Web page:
Cadbury, maker of the famous chocolate bar and dozens of other brands, is said to have extended payment terms from 60 days to 120 days for some suppliers.
The Federation of Small Businesses has estimated that £40bn is owed to small and medium-sized business as a result of late payments and said it is “genuine abuse” for large companies to effectively use smaller businesses as a source of finance. The Institute of Directors said companies were “inviting regulation” from the Government by behaving in such a way.
The latest comments come following several incidents over the past two years where suppliers were put under pressure by companies asking to delay payments or apply new charges. Companies found to have put pressure on suppliers include Premier Foods, John Lewis, Halfords, Home Retail Group and Debenhams.
Mars is also understood to have asked suppliers last year to extend payment terms from 60 to 120 days, while also offering the option of being paid a reduced amount within 10 days. One supplier said they were delisted by Mars after declining to sign a letter outlining the agreement and describing it as “fair and reasonable” when “taking into account the overall commercial terms and context of our relationship”.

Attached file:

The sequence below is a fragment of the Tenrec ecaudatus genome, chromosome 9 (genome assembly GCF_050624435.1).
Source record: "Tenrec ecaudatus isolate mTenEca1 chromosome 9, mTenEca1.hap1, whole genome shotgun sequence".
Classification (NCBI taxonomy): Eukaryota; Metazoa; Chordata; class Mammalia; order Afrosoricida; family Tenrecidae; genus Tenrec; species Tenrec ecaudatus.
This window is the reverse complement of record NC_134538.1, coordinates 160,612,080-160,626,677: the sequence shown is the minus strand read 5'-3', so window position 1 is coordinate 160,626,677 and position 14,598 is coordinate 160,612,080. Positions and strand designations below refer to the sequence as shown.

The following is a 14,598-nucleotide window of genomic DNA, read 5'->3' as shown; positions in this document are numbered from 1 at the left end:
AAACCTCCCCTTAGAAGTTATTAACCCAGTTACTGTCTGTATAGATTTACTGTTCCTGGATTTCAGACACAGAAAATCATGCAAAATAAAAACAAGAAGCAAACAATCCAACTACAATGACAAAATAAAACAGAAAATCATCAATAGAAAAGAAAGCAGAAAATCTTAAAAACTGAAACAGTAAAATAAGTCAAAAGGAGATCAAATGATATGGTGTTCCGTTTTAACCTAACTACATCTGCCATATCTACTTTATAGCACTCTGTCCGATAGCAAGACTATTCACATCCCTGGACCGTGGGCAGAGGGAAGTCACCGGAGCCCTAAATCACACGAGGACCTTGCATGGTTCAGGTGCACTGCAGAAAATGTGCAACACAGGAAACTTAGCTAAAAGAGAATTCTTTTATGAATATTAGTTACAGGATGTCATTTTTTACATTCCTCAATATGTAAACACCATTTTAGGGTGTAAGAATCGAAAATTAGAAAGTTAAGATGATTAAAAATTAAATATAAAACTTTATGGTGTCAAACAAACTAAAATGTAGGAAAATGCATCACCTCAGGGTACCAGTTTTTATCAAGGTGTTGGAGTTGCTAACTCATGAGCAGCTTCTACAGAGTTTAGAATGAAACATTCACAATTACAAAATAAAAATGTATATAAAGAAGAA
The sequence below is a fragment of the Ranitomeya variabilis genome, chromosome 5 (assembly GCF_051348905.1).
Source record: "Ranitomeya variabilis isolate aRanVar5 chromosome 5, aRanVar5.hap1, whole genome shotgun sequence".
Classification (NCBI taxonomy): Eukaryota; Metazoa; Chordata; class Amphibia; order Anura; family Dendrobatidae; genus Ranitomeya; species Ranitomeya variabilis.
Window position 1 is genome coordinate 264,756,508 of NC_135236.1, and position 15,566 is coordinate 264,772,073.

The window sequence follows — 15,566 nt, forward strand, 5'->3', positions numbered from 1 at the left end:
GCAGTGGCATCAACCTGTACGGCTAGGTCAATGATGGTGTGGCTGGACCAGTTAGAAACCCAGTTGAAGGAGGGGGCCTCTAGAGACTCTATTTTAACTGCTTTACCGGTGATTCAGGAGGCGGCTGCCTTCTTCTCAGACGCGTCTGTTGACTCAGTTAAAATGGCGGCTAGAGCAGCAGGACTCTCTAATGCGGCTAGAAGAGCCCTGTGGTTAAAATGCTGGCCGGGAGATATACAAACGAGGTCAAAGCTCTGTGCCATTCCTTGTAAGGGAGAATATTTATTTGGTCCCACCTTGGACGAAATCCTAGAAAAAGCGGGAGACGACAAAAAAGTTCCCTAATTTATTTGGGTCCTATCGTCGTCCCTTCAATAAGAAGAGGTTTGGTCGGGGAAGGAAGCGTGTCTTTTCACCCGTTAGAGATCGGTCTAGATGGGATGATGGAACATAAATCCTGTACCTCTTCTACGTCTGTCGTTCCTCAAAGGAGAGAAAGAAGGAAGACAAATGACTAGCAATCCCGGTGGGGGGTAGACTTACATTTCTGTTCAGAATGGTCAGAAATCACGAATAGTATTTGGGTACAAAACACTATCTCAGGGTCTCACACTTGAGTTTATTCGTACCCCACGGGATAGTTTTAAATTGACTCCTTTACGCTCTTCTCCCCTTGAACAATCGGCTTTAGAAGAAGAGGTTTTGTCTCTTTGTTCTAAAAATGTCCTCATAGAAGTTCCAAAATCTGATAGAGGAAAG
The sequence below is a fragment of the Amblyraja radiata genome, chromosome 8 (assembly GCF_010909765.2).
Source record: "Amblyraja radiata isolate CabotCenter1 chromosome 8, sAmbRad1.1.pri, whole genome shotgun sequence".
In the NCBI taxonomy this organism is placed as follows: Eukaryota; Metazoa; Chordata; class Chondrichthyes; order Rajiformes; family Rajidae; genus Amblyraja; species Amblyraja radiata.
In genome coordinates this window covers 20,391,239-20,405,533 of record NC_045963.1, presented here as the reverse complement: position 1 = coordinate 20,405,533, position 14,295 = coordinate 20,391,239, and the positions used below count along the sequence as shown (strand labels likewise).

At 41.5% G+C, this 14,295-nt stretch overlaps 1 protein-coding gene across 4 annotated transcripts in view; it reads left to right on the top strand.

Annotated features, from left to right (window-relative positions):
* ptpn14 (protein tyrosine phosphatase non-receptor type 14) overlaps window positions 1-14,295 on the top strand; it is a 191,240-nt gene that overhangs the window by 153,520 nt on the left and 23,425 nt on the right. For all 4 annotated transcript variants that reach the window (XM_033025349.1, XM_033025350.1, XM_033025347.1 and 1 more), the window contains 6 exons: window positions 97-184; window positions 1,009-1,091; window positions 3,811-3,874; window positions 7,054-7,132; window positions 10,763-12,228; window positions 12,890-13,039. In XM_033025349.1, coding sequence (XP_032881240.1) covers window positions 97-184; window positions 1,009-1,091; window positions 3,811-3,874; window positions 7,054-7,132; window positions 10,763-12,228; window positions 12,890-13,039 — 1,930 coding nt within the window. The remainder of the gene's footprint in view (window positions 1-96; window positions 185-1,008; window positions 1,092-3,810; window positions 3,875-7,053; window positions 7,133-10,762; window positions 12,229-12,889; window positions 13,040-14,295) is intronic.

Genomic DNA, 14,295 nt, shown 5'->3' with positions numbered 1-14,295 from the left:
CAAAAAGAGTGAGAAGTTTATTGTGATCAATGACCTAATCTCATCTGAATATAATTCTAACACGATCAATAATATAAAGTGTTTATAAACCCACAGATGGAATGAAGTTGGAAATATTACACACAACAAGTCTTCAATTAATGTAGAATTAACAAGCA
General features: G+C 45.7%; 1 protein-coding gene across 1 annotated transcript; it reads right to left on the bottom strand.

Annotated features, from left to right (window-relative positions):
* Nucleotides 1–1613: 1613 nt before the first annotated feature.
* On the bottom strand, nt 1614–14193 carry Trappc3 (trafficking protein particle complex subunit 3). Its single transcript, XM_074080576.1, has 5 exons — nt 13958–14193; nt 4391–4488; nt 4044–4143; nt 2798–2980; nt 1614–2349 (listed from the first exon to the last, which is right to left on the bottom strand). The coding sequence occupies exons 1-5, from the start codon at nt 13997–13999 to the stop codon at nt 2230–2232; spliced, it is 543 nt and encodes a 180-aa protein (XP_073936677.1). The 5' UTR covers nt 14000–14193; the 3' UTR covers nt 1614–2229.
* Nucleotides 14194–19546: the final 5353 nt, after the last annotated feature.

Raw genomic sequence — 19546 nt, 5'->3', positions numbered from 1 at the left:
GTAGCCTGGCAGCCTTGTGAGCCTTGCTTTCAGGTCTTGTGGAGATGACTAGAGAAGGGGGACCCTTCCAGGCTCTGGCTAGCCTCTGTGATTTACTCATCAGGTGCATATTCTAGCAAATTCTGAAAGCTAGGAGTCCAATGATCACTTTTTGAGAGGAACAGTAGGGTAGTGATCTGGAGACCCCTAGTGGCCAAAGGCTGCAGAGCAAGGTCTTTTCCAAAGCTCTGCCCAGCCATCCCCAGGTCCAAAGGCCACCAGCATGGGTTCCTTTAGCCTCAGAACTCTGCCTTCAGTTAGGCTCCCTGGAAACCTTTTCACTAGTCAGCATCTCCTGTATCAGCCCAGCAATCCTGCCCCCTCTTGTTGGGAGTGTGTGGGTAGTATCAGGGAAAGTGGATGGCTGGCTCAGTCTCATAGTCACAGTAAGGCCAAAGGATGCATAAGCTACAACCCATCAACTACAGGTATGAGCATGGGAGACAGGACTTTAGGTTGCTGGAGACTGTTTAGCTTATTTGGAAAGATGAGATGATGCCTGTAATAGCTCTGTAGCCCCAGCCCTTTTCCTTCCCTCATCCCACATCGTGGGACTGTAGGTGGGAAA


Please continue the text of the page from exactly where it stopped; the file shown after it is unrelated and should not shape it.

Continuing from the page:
The Forum of Private Business, another trade body, plans to launch a new campaign about supply chain abuse, in which it will name and shame businesses.
Phil Orford, chief executive of the FPB, said: “We feel that our members are saying they are no longer willing to tolerate this.”
A spokesman for Mars said: “For some suppliers, Mars has introduced extended payment terms together with a supplier financing program, which allows suppliers to receive payment earlier, improve cash flow and reduce administrative costs, among other benefits. This programme is being introduced gradually for suppliers in the packaging, raw materials and indirect sectors. We are not imposing new payment terms on all suppliers. Mars will always work with each of our suppliers individually.”
Greencore said: “As contracts have ended and either been put out for tender or renegotiated there will be instances where a supplier has agreed to longer terms.
“The terms are clearly detailed on our requests for quotation and are always agreed prior to formally contracting. There are also instances where shorter terms are agreed, either as part of a commercial negotiation or if there is a specific requirement to support a supplier.”